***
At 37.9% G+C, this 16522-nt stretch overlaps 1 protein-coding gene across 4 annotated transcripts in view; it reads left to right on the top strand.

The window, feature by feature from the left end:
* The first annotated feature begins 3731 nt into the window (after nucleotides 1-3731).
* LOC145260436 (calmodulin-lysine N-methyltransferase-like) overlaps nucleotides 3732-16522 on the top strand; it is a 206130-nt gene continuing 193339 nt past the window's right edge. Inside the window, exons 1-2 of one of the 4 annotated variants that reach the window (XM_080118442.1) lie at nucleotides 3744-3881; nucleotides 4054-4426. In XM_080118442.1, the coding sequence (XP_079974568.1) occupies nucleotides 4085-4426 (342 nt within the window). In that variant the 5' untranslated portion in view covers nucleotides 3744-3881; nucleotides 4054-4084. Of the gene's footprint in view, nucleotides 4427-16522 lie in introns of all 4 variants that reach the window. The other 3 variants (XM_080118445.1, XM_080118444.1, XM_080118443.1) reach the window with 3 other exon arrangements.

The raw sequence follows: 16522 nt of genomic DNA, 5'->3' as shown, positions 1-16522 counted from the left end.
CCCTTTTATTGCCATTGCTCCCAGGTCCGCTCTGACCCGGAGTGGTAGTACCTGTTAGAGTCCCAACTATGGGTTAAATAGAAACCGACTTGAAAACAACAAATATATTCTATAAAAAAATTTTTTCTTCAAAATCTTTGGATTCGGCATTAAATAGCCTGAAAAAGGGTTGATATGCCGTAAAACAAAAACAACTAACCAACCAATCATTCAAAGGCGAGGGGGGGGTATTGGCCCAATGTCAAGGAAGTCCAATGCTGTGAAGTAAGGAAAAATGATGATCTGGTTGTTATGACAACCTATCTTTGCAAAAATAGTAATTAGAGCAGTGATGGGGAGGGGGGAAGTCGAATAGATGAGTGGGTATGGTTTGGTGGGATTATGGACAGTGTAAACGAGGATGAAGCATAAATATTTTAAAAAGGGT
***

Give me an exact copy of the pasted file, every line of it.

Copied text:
At 37.9% G+C, this 16522-nt stretch overlaps 1 protein-coding gene across 4 annotated transcripts in view; it reads left to right on the top strand.

The window, feature by feature from the left end:
* The first annotated feature begins 3731 nt into the window (after nucleotides 1-3731).
* LOC145260436 (calmodulin-lysine N-methyltransferase-like) overlaps nucleotides 3732-16522 on the top strand; it is a 206130-nt gene continuing 193339 nt past the window's right edge. Inside the window, exons 1-2 of one of the 4 annotated variants that reach the window (XM_080118442.1) lie at nucleotides 3744-3881; nucleotides 4054-4426. In XM_080118442.1, the coding sequence (XP_079974568.1) occupies nucleotides 4085-4426 (342 nt within the window). In that variant the 5' untranslated portion in view covers nucleotides 3744-3881; nucleotides 4054-4084. Of the gene's footprint in view, nucleotides 4427-16522 lie in introns of all 4 variants that reach the window. The other 3 variants (XM_080118445.1, XM_080118444.1, XM_080118443.1) reach the window with 3 other exon arrangements.

The raw sequence follows: 16522 nt of genomic DNA, 5'->3' as shown, positions 1-16522 counted from the left end.
CCCTTTTATTGCCATTGCTCCCAGGTCCGCTCTGACCCGGAGTGGTAGTACCTGTTAGAGTCCCAACTATGGGTTAAATAGAAACCGACTTGAAAACAACAAATATATTCTATAAAAAAATTTTTTCTTCAAAATCTTTGGATTCGGCATTAAATAGCCTGAAAAAGGGTTGATATGCCGTAAAACAAAAACAACTAACCAACCAATCATTCAAAGGCGAGGGGGGGGTATTGGCCCAATGTCAAGGAAGTCCAATGCTGTGAAGTAAGGAAAAATGATGATCTGGTTGTTATGACAACCTATCTTTGCAAAAATAGTAATTAGAGCAGTGATGGGGAGGGGGGAAGTCGAATAGATGAGTGGGTATGGTTTGGTGGGATTATGGACAGTGTAAACGAGGATGAAGCATAAATATTTTAAAAAGGGT